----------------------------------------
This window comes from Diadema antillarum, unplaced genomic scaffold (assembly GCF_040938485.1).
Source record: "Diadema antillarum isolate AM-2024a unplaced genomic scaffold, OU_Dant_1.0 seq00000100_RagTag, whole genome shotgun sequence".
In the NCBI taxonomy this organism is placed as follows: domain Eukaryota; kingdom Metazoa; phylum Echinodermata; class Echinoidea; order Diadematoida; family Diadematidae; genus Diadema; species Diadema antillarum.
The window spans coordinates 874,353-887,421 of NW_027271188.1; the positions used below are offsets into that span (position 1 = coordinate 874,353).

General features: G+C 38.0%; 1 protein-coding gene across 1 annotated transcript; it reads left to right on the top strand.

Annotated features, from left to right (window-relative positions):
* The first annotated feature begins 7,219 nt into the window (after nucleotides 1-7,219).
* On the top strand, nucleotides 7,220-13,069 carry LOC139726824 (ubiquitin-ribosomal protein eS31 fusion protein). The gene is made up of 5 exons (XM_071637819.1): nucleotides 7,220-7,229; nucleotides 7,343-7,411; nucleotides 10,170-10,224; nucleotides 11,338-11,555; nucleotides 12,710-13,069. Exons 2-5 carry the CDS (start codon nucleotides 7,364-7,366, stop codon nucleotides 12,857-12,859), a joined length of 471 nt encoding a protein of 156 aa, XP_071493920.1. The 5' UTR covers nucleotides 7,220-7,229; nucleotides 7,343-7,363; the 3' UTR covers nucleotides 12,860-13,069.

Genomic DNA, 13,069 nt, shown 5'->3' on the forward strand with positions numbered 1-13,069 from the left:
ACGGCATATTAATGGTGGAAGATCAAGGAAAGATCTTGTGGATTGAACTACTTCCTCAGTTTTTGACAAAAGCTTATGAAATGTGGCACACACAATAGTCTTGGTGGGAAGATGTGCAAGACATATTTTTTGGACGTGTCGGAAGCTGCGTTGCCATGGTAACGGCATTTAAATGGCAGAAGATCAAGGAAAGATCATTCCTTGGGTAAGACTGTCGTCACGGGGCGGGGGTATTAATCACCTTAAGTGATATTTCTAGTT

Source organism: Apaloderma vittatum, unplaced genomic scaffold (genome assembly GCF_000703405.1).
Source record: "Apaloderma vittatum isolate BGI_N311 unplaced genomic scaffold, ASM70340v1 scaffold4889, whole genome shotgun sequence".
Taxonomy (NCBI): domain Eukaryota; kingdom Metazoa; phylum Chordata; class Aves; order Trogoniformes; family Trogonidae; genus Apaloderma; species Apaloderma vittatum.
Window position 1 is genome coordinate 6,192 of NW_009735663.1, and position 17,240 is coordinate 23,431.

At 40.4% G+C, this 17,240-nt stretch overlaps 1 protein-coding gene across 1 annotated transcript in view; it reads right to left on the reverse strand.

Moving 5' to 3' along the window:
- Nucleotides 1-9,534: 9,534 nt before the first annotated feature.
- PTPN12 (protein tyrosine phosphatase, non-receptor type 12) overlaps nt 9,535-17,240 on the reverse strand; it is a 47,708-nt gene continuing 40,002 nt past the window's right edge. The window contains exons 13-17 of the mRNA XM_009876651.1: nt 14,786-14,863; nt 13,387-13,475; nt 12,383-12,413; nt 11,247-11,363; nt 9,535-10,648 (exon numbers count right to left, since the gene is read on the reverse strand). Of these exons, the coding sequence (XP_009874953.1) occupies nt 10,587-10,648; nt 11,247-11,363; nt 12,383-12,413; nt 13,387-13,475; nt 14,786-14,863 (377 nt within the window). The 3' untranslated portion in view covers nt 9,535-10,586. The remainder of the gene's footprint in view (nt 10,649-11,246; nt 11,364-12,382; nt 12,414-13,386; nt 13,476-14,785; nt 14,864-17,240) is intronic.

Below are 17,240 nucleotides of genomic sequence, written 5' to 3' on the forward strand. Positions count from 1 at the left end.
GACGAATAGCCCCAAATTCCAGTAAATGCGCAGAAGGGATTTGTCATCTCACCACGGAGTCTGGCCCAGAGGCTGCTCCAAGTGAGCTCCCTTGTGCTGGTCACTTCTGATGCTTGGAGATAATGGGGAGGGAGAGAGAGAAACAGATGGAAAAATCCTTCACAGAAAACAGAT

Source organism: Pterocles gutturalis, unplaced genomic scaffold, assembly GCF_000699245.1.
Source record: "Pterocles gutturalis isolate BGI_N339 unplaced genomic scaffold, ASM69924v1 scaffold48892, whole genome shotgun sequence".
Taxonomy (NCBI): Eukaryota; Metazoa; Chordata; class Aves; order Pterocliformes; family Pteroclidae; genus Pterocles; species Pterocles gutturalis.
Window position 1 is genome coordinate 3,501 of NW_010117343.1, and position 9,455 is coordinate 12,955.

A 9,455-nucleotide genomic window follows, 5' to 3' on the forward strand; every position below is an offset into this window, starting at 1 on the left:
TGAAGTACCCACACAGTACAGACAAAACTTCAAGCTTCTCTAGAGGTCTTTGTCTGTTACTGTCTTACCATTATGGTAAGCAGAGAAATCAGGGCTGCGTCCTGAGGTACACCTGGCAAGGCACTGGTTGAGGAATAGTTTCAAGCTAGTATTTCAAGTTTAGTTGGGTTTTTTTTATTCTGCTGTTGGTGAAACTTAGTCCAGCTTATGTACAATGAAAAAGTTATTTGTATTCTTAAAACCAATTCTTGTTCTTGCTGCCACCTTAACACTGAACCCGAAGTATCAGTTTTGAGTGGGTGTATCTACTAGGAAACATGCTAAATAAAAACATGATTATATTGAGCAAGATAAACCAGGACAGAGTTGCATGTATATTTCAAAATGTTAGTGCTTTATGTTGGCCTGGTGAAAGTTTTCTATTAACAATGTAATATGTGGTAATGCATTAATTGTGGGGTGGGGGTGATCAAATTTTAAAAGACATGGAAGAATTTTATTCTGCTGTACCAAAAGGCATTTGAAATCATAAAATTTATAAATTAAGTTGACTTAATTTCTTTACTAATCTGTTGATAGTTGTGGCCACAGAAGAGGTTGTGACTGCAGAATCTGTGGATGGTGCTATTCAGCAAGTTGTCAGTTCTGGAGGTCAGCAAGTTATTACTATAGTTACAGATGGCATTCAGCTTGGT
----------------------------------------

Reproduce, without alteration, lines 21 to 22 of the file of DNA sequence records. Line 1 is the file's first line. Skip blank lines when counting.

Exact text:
Source organism: Pterocles gutturalis, unplaced genomic scaffold, assembly GCF_000699245.1.
Source record: "Pterocles gutturalis isolate BGI_N339 unplaced genomic scaffold, ASM69924v1 scaffold48892, whole genome shotgun sequence".